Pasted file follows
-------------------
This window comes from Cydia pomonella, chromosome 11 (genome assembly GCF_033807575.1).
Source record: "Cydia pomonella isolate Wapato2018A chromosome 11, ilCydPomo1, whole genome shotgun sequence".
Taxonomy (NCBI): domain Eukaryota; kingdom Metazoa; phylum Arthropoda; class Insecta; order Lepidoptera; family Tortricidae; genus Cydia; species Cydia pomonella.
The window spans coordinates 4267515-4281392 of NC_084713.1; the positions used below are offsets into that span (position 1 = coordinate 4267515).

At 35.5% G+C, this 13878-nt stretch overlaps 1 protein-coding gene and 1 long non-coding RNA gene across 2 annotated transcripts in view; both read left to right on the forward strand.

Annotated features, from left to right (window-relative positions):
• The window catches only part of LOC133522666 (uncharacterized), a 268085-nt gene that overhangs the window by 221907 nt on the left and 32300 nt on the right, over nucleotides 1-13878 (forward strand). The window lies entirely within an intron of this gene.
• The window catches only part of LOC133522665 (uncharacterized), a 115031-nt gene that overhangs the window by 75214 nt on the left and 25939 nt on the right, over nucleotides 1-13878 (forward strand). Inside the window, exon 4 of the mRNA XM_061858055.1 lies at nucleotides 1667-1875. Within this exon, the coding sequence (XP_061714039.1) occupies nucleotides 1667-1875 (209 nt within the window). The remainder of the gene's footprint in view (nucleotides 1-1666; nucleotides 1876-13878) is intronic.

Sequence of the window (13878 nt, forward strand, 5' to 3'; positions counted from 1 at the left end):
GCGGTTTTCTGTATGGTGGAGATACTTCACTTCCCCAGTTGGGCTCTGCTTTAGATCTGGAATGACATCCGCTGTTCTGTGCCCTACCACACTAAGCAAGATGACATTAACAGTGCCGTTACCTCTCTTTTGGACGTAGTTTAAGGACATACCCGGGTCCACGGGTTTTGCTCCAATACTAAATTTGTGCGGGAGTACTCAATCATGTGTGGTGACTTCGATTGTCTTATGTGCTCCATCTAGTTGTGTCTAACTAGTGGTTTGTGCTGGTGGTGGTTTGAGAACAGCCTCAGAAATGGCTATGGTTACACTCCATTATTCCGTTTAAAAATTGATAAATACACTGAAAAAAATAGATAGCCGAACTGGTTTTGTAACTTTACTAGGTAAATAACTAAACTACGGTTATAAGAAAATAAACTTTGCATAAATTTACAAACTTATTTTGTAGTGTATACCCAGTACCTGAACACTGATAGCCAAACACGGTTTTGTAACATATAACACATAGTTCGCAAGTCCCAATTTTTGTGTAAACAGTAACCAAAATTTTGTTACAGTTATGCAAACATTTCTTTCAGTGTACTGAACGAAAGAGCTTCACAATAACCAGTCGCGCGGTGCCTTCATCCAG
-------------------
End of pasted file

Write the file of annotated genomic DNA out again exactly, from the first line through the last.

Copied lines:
This window comes from Cydia pomonella, chromosome 11 (genome assembly GCF_033807575.1).
Source record: "Cydia pomonella isolate Wapato2018A chromosome 11, ilCydPomo1, whole genome shotgun sequence".
Taxonomy (NCBI): domain Eukaryota; kingdom Metazoa; phylum Arthropoda; class Insecta; order Lepidoptera; family Tortricidae; genus Cydia; species Cydia pomonella.
The window spans coordinates 4267515-4281392 of NC_084713.1; the positions used below are offsets into that span (position 1 = coordinate 4267515).

At 35.5% G+C, this 13878-nt stretch overlaps 1 protein-coding gene and 1 long non-coding RNA gene across 2 annotated transcripts in view; both read left to right on the forward strand.

Annotated features, from left to right (window-relative positions):
• The window catches only part of LOC133522666 (uncharacterized), a 268085-nt gene that overhangs the window by 221907 nt on the left and 32300 nt on the right, over nucleotides 1-13878 (forward strand). The window lies entirely within an intron of this gene.
• The window catches only part of LOC133522665 (uncharacterized), a 115031-nt gene that overhangs the window by 75214 nt on the left and 25939 nt on the right, over nucleotides 1-13878 (forward strand). Inside the window, exon 4 of the mRNA XM_061858055.1 lies at nucleotides 1667-1875. Within this exon, the coding sequence (XP_061714039.1) occupies nucleotides 1667-1875 (209 nt within the window). The remainder of the gene's footprint in view (nucleotides 1-1666; nucleotides 1876-13878) is intronic.

Sequence of the window (13878 nt, forward strand, 5' to 3'; positions counted from 1 at the left end):
GCGGTTTTCTGTATGGTGGAGATACTTCACTTCCCCAGTTGGGCTCTGCTTTAGATCTGGAATGACATCCGCTGTTCTGTGCCCTACCACACTAAGCAAGATGACATTAACAGTGCCGTTACCTCTCTTTTGGACGTAGTTTAAGGACATACCCGGGTCCACGGGTTTTGCTCCAATACTAAATTTGTGCGGGAGTACTCAATCATGTGTGGTGACTTCGATTGTCTTATGTGCTCCATCTAGTTGTGTCTAACTAGTGGTTTGTGCTGGTGGTGGTTTGAGAACAGCCTCAGAAATGGCTATGGTTACACTCCATTATTCCGTTTAAAAATTGATAAATACACTGAAAAAAATAGATAGCCGAACTGGTTTTGTAACTTTACTAGGTAAATAACTAAACTACGGTTATAAGAAAATAAACTTTGCATAAATTTACAAACTTATTTTGTAGTGTATACCCAGTACCTGAACACTGATAGCCAAACACGGTTTTGTAACATATAACACATAGTTCGCAAGTCCCAATTTTTGTGTAAACAGTAACCAAAATTTTGTTACAGTTATGCAAACATTTCTTTCAGTGTACTGAACGAAAGAGCTTCACAATAACCAGTCGCGCGGTGCCTTCATCCAG